Extreme Situations …

… call for unique measures.  That’s the point of this Matt Yglesias post on how different theories of the economy deal with massive, unusual crises.  The title is worth quoting: “My Theory’s Great, Except for the Times It Doesn’t Work.”

I may be pushing the limits of pattern recognition with this one, but we make that post’s argument all the time in reference to failing schools.  You might have the best continuous school improvement framework in the world, and it might get results in almost every school where you’ve seen it implemented.  And then, you implement it in a persistently low performing school, and it doesn’t get results.  Your impulse might be to do “more” of that program, or implement it with “greater fidelity.”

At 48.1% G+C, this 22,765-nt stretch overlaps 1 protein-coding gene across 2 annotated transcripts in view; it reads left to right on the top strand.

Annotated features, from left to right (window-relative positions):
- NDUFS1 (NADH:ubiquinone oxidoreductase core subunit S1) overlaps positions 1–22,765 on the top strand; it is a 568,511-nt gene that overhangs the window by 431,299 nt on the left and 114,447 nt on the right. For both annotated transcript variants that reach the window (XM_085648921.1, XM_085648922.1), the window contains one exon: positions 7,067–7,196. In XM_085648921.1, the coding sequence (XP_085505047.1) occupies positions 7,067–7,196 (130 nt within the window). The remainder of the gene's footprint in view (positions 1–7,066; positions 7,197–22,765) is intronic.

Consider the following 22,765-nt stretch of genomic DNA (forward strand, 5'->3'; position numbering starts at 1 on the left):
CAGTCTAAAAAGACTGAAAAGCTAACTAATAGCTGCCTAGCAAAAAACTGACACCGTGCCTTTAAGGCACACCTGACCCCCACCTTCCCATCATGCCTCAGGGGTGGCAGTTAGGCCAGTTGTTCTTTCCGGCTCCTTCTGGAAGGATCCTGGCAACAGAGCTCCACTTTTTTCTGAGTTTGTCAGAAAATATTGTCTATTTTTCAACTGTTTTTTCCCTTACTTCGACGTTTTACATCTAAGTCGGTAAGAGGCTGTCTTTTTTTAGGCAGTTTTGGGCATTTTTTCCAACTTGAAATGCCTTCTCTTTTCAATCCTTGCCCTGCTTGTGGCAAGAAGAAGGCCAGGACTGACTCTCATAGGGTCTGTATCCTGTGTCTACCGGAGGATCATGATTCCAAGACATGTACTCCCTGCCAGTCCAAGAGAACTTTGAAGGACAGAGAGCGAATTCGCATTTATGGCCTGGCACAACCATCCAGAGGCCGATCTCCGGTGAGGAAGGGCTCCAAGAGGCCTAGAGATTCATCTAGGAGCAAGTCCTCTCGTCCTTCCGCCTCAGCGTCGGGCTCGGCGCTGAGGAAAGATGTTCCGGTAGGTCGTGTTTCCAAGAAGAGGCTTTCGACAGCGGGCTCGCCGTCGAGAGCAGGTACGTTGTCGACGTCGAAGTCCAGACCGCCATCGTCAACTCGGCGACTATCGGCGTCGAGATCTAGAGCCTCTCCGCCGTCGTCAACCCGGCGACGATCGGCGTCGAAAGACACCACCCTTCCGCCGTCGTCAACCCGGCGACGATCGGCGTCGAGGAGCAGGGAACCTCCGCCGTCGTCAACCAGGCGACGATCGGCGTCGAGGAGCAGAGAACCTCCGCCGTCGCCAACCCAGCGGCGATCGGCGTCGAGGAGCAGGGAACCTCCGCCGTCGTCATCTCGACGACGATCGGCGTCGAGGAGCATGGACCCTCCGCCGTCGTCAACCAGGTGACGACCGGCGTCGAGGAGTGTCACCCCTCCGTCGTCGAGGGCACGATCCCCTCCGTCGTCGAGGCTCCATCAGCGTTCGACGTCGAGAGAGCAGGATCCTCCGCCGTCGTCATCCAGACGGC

The reality, though, is that failing schools are education’s version of the “extreme version of the model that disproves the normal rules.”  In Matt’s words, “There’s nothing absurd or useless per se about a theory that doesn’t work in extreme situations.”

There are plenty of great academic programs and modules that work in most schools, but that doesn’t mean you should be surprised when they don’t get results in failing institutions.

Also, for good measure, here‘s Matt take on the teacher compensation piece that I talked about yesterday.

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